Event: Oregon Hospital Green Chef Challenge
Location: Oregon Health & Science University
Date: September 20th, 2011; 11AM-4PM
On Tuesday, September 20th under crystal blue skies, hospital food service professionals, chefs, clinicians and executives, community healthcare advocates, and public officials from across Oregon and SW Washington gathered for the first ever Oregon Hospitals Green Chef Challenge at Oregon Healthy & Science University in Portland, Oregon. “The event was a twist on the annual meeting of the Oregon Healthy Food in Health Care Project of Oregon Physicians for Social Responsibility (Oregon PSR) and highlighted the important work being done at area hospitals to create healthier eating environments for patients, staff and visitors as well as support local and sustainable food systems that are protective of human and environmental health”, explains Emma Sirois, Program Director at Oregon PSR.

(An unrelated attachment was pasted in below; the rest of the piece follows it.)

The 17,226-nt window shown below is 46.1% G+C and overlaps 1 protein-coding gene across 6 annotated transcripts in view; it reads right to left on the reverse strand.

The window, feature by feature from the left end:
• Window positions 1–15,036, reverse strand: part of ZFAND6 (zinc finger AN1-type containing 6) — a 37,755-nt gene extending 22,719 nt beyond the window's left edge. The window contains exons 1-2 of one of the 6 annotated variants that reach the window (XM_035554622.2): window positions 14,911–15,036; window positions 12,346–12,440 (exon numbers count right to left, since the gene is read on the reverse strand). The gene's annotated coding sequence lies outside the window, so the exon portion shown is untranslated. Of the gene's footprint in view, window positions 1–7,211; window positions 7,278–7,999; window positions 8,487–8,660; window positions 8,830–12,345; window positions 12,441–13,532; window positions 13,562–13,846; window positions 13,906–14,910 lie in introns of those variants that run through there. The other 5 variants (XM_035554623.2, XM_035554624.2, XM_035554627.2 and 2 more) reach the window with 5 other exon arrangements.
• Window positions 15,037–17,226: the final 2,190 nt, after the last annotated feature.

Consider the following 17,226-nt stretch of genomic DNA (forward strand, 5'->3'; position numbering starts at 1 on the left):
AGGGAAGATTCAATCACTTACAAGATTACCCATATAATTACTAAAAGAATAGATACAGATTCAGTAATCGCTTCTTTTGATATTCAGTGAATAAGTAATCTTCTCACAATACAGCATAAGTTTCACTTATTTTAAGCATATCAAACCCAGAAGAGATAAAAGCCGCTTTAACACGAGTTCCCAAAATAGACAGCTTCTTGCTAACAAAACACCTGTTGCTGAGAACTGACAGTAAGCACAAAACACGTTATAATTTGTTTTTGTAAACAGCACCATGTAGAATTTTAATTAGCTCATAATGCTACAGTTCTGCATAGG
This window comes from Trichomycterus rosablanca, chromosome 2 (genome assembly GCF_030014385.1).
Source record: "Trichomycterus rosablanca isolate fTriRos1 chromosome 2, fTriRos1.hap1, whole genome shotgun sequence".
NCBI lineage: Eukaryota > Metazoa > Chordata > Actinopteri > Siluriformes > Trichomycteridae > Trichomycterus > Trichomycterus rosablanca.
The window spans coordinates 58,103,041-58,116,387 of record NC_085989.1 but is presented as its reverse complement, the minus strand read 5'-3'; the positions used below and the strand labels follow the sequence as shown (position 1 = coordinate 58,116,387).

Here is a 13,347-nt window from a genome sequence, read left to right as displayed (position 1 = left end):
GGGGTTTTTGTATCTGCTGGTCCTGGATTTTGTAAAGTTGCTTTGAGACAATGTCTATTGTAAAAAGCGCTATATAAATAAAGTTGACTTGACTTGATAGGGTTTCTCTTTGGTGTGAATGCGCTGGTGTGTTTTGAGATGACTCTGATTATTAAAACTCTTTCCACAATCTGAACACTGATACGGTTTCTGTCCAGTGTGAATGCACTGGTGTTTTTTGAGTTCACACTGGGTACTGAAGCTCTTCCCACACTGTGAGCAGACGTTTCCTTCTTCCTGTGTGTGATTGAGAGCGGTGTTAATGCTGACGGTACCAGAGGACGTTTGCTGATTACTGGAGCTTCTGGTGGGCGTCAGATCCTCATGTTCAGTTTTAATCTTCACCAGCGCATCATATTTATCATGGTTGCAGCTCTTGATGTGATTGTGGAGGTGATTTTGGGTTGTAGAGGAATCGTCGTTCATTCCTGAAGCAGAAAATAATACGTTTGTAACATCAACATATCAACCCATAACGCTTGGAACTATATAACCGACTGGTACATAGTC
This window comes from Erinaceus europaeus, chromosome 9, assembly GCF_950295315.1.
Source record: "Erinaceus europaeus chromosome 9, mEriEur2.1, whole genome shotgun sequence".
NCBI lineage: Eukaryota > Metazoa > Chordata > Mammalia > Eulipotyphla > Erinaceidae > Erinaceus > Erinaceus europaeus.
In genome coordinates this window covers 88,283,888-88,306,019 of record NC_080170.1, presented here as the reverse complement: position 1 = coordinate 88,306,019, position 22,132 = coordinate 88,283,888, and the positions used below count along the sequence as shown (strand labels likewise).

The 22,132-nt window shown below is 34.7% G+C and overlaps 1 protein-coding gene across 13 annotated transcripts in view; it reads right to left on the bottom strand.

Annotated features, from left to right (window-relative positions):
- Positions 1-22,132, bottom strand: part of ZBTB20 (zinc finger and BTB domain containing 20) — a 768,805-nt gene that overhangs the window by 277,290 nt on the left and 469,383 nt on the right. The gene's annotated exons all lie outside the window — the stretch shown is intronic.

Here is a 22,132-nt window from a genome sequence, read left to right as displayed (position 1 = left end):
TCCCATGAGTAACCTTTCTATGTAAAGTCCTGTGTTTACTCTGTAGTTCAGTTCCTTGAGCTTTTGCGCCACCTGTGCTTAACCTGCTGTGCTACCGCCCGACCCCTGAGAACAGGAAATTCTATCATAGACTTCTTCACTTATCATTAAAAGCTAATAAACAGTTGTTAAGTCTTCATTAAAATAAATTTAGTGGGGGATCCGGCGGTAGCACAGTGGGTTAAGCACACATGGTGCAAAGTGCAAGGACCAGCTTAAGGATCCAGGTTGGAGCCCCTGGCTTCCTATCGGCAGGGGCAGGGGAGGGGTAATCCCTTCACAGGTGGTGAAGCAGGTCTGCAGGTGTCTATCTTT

The day centered on a Chef Challenge where twelve chefs from ten Oregon hospitals competed to create healthy meals from local and sustainable ingredients – featuring amazing fresh produce purchased from farmers at the OHSU Farmers Market running concurrent to the event. Participating hospitals included Adventist Medical Center, Good Shepherd Medical Center, Kaiser Permanente, Legacy Emanuel Medical Center, Legacy Good Samaritan Medical Center, Oregon Health & Science University, Oregon State Hospital, Providence Portland Medical Center/Providence Health & Services, Shriners Hospital for Children, Silverton Hospital, and St. Charles Medical Center. Team meals were required to adhere to a stringent set of sustainability and nutrition standards that ensured the meals were: free of harmful chemicals, added antibiotics and hormones; support our local agriculture community; and were heart healthy (low in sodium, fat, cholesterol, and calories and high in fiber). “Watching the chefs collaboratively transform produce from the market and other sustainable ingredients into a colorful and creative heart healthy meal within an hour was inspiring on many levels. It spurred the seeds of change that hospital food has been driving towards for a few years now, good for the patient and the planet,” noted Eecole Copen, Sustainable Food Programs Coordinator & Farmers Market Manager for OHSU Food and Nutrition.